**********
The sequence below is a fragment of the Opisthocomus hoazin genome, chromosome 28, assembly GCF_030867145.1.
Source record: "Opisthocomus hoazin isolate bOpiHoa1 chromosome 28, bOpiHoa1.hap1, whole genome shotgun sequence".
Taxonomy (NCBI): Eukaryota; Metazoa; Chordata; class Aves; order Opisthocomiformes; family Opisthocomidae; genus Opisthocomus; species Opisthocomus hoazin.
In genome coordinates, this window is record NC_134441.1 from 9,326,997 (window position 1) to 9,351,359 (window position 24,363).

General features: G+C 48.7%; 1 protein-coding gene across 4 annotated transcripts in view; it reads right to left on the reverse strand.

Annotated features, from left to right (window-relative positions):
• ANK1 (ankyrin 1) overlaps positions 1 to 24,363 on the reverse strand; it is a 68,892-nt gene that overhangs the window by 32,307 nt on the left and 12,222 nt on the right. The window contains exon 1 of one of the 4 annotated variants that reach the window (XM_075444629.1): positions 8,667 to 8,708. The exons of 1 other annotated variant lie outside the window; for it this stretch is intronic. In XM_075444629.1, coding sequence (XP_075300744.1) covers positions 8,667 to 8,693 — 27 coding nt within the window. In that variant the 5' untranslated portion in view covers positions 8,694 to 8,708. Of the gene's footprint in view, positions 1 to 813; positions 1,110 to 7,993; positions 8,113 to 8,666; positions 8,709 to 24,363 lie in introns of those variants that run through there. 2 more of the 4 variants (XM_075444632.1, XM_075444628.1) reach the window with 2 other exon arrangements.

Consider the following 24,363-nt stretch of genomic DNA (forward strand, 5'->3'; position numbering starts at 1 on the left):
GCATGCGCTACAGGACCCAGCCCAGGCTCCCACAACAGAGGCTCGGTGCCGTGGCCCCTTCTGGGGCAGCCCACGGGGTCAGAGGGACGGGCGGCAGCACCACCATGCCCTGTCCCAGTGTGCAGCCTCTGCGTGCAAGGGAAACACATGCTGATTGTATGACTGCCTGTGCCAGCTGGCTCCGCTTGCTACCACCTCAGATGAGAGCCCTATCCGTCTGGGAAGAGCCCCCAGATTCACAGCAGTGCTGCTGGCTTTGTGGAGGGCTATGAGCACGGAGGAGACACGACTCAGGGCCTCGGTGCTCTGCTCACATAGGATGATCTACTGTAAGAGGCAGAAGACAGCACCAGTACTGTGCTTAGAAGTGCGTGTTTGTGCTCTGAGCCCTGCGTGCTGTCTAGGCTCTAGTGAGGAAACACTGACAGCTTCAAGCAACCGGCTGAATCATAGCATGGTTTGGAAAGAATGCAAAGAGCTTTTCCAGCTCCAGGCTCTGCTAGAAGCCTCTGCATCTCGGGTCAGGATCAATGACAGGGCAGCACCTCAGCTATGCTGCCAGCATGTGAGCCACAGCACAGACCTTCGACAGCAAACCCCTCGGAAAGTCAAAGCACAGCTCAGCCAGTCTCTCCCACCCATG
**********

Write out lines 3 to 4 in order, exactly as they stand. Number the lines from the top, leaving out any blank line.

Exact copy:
Taxonomy (NCBI): Eukaryota; Metazoa; Chordata; class Aves; order Opisthocomiformes; family Opisthocomidae; genus Opisthocomus; species Opisthocomus hoazin.
In genome coordinates, this window is record NC_134441.1 from 9,326,997 (window position 1) to 9,351,359 (window position 24,363).